Salmonella enterica serovar Typhimurium (Salmonella) is one of the most significant food-borne pathogens affecting both humans and agriculture. We have determined that Salmonella encodes an uptake and utilization pathway specific for a novel nutrient, fructose-asparagine (F-Asn), which is essential for Salmonella fitness in the inflamed intestine (modeled using germ-free, streptomycin-treated, ex-germ-free with human microbiota, and IL10-/- mice). The locus encoding F-Asn utilization, fra, provides an advantage only if Salmonella can initiate inflammation and use tetrathionate as a terminal electron acceptor for anaerobic respiration (the fra phenotype is lost in Salmonella SPI1- SPI2- or ttrA mutants, respectively). The severe fitness defect of a Salmonella fra mutant suggests that F-Asn is the primary nutrient utilized by Salmonella in the inflamed intestine and that this system provides a valuable target for novel therapies. © 2014 Ali et al.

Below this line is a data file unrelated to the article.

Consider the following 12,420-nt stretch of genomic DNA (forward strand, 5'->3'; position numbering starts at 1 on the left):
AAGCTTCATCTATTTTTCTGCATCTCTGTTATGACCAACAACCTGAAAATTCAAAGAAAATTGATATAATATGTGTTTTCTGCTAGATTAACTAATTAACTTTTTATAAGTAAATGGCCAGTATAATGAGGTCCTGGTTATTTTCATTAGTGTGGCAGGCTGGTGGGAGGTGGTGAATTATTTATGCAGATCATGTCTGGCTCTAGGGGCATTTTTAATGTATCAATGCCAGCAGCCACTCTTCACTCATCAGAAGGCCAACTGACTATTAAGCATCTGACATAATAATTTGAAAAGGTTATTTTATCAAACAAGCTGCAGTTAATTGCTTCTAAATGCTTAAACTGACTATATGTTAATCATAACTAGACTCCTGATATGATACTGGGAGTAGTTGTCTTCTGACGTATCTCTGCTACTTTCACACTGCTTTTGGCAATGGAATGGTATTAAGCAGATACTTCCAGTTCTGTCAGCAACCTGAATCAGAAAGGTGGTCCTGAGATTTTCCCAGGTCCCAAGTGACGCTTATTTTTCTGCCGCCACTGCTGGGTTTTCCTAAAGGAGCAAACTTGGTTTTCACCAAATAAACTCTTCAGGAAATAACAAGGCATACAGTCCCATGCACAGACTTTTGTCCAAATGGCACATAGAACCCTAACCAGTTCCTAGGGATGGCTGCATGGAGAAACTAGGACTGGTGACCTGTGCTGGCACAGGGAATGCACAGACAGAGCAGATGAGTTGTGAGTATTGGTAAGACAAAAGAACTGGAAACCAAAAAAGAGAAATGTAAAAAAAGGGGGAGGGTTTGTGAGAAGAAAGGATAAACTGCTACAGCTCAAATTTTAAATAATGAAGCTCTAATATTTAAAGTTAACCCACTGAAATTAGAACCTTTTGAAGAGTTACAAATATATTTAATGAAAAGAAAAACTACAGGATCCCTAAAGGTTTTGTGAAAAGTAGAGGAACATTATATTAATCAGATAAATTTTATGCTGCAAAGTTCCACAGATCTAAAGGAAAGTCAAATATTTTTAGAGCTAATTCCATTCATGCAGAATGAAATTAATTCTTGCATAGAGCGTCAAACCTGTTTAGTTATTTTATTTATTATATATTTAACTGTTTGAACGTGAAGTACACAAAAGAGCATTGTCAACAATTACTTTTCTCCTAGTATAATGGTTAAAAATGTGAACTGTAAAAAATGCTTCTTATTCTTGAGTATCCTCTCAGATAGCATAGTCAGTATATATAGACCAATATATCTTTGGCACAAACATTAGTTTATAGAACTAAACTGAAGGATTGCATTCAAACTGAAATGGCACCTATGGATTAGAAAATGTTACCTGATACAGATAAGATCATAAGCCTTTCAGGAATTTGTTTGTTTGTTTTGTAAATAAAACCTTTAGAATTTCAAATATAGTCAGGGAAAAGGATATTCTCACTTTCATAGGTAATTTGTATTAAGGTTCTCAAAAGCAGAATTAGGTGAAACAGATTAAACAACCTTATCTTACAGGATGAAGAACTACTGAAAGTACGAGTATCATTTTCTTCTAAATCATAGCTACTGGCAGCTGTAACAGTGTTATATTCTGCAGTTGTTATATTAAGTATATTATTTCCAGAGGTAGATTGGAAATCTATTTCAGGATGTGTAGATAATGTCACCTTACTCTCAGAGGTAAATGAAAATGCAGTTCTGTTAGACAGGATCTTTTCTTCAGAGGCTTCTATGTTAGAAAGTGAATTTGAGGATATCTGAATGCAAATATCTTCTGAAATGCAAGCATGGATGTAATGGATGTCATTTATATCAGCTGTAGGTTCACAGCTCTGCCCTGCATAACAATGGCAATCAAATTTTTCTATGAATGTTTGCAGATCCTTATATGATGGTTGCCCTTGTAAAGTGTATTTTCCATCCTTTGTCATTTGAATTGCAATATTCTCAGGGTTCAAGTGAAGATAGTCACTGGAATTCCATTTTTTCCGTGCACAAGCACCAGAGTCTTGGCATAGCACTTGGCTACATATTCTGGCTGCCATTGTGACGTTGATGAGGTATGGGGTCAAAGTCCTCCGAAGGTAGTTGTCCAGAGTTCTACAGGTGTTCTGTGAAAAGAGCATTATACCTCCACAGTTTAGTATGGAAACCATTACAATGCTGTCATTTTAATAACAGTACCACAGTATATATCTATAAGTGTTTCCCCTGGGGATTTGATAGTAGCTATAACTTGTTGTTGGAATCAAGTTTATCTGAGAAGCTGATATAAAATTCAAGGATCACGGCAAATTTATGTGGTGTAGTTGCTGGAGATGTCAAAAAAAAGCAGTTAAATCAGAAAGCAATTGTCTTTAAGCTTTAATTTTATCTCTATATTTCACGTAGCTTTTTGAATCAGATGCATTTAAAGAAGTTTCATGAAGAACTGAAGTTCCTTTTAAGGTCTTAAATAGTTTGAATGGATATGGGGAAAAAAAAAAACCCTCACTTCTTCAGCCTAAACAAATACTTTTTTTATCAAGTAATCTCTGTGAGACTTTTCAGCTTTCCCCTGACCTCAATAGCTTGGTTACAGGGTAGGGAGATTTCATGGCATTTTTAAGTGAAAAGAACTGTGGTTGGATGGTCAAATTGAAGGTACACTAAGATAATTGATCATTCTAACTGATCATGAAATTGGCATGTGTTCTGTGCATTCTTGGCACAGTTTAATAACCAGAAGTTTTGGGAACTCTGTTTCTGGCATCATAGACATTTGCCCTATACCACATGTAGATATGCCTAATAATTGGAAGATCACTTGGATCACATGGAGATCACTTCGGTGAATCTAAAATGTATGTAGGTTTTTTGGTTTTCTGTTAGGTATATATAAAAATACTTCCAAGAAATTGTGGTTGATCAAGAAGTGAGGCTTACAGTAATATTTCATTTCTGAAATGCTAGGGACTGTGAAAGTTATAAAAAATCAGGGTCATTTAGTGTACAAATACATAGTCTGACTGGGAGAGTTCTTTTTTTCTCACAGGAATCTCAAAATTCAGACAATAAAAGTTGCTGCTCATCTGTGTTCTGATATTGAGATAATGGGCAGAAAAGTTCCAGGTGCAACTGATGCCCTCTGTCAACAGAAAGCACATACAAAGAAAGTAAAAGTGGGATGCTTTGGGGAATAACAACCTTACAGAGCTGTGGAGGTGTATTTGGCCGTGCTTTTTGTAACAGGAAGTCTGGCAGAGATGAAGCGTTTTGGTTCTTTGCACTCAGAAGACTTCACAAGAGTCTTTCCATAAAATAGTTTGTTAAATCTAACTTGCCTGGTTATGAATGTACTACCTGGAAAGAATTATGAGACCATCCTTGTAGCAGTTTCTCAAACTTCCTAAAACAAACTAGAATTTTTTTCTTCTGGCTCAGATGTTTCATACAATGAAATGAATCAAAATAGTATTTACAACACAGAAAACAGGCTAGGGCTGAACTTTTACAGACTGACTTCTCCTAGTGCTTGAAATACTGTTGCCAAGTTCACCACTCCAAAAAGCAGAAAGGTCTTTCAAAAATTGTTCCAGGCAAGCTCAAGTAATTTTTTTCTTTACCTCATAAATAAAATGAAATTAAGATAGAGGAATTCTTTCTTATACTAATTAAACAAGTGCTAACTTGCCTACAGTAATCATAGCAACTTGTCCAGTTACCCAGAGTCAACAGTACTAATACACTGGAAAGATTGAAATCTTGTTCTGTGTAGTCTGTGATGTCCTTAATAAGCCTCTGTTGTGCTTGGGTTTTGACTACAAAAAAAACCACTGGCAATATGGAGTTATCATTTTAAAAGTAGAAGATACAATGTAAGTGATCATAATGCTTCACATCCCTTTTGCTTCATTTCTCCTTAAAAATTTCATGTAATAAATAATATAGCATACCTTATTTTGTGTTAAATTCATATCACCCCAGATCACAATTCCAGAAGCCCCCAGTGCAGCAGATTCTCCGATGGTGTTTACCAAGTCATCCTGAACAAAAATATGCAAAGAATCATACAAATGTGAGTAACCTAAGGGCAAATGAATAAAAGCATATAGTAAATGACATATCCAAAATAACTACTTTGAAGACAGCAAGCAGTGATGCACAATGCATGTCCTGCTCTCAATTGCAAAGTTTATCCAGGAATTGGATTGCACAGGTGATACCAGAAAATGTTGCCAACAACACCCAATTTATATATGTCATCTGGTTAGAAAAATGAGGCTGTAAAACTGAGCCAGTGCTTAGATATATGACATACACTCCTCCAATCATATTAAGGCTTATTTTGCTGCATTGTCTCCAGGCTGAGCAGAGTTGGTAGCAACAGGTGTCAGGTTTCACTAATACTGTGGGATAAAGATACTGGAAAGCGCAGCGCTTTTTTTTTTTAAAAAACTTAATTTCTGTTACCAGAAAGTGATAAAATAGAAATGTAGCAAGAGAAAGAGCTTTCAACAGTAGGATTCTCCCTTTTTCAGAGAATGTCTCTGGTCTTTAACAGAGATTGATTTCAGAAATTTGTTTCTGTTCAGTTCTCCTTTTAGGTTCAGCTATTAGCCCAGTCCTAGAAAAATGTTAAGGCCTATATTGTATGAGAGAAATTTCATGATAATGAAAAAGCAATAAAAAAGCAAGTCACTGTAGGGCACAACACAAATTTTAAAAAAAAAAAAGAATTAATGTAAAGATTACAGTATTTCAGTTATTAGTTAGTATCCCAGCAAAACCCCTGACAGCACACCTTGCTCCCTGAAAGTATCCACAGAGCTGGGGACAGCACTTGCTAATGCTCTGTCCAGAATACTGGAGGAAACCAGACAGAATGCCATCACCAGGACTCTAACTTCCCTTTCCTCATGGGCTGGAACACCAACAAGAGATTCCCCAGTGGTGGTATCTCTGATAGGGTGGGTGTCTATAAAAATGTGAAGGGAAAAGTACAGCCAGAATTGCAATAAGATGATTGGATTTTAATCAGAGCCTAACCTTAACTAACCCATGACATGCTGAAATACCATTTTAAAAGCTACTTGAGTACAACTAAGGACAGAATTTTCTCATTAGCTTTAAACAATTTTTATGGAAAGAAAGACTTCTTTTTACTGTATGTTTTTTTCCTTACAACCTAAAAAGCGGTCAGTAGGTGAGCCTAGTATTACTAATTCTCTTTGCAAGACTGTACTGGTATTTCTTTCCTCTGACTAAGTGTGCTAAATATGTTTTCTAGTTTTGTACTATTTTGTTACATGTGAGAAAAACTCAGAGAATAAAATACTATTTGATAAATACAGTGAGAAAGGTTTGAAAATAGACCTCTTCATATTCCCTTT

Ali, M. M., Newsom, D. L., González, J. F., Sabag-Daigle, A., Stahl, C., Steidley, B., … Ahmer, B. M. M. (2014). Fructose-Asparagine Is a Primary Nutrient during Growth of Salmonella in the Inflamed Intestine. PLoS Pathogens, 10(6). https://doi.org/10.1371/journal.ppat.1004209